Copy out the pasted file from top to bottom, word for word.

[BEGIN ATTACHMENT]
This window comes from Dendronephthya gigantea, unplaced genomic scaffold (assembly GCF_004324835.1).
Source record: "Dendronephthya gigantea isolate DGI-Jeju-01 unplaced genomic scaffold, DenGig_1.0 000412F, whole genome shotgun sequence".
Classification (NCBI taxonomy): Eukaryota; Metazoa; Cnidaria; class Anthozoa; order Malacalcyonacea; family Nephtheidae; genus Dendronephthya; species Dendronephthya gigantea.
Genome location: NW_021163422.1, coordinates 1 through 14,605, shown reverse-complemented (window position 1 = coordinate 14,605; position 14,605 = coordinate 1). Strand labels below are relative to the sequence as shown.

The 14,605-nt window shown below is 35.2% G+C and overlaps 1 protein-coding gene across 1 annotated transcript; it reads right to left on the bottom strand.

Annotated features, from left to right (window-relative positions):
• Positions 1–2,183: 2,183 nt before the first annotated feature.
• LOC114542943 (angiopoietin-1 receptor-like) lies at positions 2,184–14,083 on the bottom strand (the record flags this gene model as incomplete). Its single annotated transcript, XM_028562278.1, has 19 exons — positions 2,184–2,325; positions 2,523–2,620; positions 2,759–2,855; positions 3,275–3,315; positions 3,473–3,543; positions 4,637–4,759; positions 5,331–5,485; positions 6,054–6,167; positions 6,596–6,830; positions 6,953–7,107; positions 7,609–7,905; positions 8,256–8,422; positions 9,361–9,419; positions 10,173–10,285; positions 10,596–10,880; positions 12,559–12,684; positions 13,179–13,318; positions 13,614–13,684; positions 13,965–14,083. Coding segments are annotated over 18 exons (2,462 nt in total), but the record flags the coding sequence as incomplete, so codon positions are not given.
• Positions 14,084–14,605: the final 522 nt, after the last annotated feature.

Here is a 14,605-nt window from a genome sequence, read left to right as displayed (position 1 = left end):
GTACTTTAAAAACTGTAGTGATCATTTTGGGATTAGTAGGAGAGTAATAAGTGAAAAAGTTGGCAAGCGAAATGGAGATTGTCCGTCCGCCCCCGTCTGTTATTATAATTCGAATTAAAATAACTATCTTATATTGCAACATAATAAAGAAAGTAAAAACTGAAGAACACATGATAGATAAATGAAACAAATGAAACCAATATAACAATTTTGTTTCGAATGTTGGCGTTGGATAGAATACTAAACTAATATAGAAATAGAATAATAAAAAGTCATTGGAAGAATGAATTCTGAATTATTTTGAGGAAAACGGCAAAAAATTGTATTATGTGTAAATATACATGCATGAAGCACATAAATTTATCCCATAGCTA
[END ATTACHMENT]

This window comes from Dendronephthya gigantea, unplaced genomic scaffold (assembly GCF_004324835.1).
Source record: "Dendronephthya gigantea isolate DGI-Jeju-01 unplaced genomic scaffold, DenGig_1.0 000412F, whole genome shotgun sequence".
Classification (NCBI taxonomy): Eukaryota; Metazoa; Cnidaria; class Anthozoa; order Malacalcyonacea; family Nephtheidae; genus Dendronephthya; species Dendronephthya gigantea.
Genome location: NW_021163422.1, coordinates 1 through 14,605, shown reverse-complemented (window position 1 = coordinate 14,605; position 14,605 = coordinate 1). Strand labels below are relative to the sequence as shown.

The 14,605-nt window shown below is 35.2% G+C and overlaps 1 protein-coding gene across 1 annotated transcript; it reads right to left on the bottom strand.

Annotated features, from left to right (window-relative positions):
• Positions 1–2,183: 2,183 nt before the first annotated feature.
• LOC114542943 (angiopoietin-1 receptor-like) lies at positions 2,184–14,083 on the bottom strand (the record flags this gene model as incomplete). Its single annotated transcript, XM_028562278.1, has 19 exons — positions 2,184–2,325; positions 2,523–2,620; positions 2,759–2,855; positions 3,275–3,315; positions 3,473–3,543; positions 4,637–4,759; positions 5,331–5,485; positions 6,054–6,167; positions 6,596–6,830; positions 6,953–7,107; positions 7,609–7,905; positions 8,256–8,422; positions 9,361–9,419; positions 10,173–10,285; positions 10,596–10,880; positions 12,559–12,684; positions 13,179–13,318; positions 13,614–13,684; positions 13,965–14,083. Coding segments are annotated over 18 exons (2,462 nt in total), but the record flags the coding sequence as incomplete, so codon positions are not given.
• Positions 14,084–14,605: the final 522 nt, after the last annotated feature.

Here is a 14,605-nt window from a genome sequence, read left to right as displayed (position 1 = left end):
GTACTTTAAAAACTGTAGTGATCATTTTGGGATTAGTAGGAGAGTAATAAGTGAAAAAGTTGGCAAGCGAAATGGAGATTGTCCGTCCGCCCCCGTCTGTTATTATAATTCGAATTAAAATAACTATCTTATATTGCAACATAATAAAGAAAGTAAAAACTGAAGAACACATGATAGATAAATGAAACAAATGAAACCAATATAACAATTTTGTTTCGAATGTTGGCGTTGGATAGAATACTAAACTAATATAGAAATAGAATAATAAAAAGTCATTGGAAGAATGAATTCTGAATTATTTTGAGGAAAACGGCAAAAAATTGTATTATGTGTAAATATACATGCATGAAGCACATAAATTTATCCCATAGCTA